Belgian electro pop duo Joy Wellboy on life, love and joking about The Clash’s drummer

 Joy Adegoke and Wim Janssens live, love and work together. As Belgian electro pop duo Joy Wellboy, they’ve just played support to Angus Stone in Brussels’ Botanique and are planning the release of their debut album “Let’s make love before we die” for February next year. We spoke to the happy couple, one a dreamer and the other an organiser, about being different from each other and the ups and downs of sharing professional and personal lives . 

Why is working as a duo better than going it alone?

J:  It’s perfect because we’re so complementary. We’re very different. I’m the dreamy one and he’s the more organised one.

What’s it like when it comes to your music… do you have different tasks?

W: Many times we start off with a melody and that mostly comes from her. Then she gives me some ideas about the sound and I start working on it and arranging and producing the song.

Can working as a team be harder than working alone?

W: No. Even though I enjoy working alone, if you have the chance to work with someone that you really respect as a musician, that’s just great. She’s my mirror.

J: If you can work together with someone you really click with, the end result will always be better than when doing it alone. It takes time, though, to make it work. In the beginning it’s hard.

What was difficult in the beginning?

W: To find a way to work together, because we are both quite difficult people. Plus we are very different, and a bit crazy.

J: There’s a lot of energy and in the beginning it can be destructive because you just want to move forward and not listen to the other’s opinion. But you have to channel these energies in a way that they are transformed into creativity. You have to find a way to understand each other.

W: Or walk away, if it doesn’t fit.

Are there ever moments you wish you were on your own?

J: Of course we argue, sometimes about the stupidest things. Once he really flipped out because I made a joke about the drummer from The Clash.

What are the things you disagree on?

J: Just everything, sometimes! It’s so difficult to say because we’re also a couple and live together. So it’s not that easy to separate the music from our personal lives.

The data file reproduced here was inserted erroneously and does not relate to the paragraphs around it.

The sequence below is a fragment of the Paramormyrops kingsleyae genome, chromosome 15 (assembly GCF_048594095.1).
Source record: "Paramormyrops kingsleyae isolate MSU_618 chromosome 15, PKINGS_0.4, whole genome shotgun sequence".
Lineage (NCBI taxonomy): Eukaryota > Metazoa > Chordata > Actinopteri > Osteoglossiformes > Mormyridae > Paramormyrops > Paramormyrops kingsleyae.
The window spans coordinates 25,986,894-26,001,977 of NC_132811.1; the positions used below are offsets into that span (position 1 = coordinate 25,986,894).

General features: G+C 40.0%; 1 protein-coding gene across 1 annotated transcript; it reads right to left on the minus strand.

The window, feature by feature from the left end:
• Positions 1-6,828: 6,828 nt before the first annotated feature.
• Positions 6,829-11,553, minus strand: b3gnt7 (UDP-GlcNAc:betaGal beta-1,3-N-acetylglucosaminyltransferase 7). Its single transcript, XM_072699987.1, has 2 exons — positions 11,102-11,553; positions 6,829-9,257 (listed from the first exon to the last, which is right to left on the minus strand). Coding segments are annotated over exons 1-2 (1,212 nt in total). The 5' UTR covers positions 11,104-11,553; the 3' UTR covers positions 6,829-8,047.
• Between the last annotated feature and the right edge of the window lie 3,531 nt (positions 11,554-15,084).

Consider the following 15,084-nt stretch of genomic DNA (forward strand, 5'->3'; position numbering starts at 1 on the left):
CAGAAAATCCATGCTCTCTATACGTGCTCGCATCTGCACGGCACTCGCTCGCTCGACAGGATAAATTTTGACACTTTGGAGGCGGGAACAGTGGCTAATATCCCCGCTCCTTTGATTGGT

Would you say two is better than three? Or do you sometimes wish you were more?

W: Yes, when you say three, it kind of means it could be anybody else. I used to play in bands with just one leader and that was fine, too. But in a duo you have to be really connected, both need to be able to lead and also to step back for a moment. But three’s a crowd, as they say. I don’t want to discuss things with a third person.

J: We do sometimes play gigs with a third person, but it’s not the same thing, because he just shows up and he does what we tell him to do, basically. It took us a while to find him though, because we wanted a nice energy on stage.

Do you ever feel alone?

W: Yes, and it’s beautiful. Then you look at the other person and say “I feel quite lonely today” and she comes over and hugs you.

F: I think I don’t give him enough time to feel alone, though!

In what moments do you feel especially alone?

W: Every day there are these moments, when you are really inside your head, inside your thoughts. But that’s something we should cherish.

J: And it’s an illusion to think you’re not alone, even if you’re in a couple. But that’s not a negative thing. Regarding the music, I feel really alone when we’re on stage and the sound is bad and I feel like no one is getting our message.

Is it all 50/50?

W: That’s not even important. Somebody can be good at just one thing but if it’s the amazing extra that makes it all happen, it’s enough. We just work together very hard and don’t think about it. And some people can lie down for nine hours a day and then stand up and say one amazing sentence and others write the whole day and cannot even get one word right.

Can you remember what it was like for you before your life as a duo, a couple?

J: When I met him I had so many ideas and everything was going here and there and nowhere and he put my feet on the ground.

So you were already doing music?

J: Yes, but I could never find someone that I really wanted to work with and share everything with. But with him I feel very inspired. I feel so much better with him, more creative, I have more ideas. And I feel like nothing can harm us. It’s good to not feel afraid. It’s very motivating.

W: I was also already doing music before and photography, which I still do, but now I love it much more. It’s so much fun with her. Before I always had to instigate the ideas and push people, but now I have someone on the same level, that I have this certain energy with and that I respect as a musician, an artist, a singer. I look around and I see nobody else. Ok, there are other good singers out there with different tones and different voices and different stories to tell, and they are also good, but I love her manic part and her precision of the melodies.

J: The thing that’s also nice is that we stand in life with the same vision, we know what we want and we go in the same direction. And we don’t only make music, we also take pictures and shoot videos, he added this whole visual part to the equation.

W: That’s the most interesting part: The differences. It keeps you awake.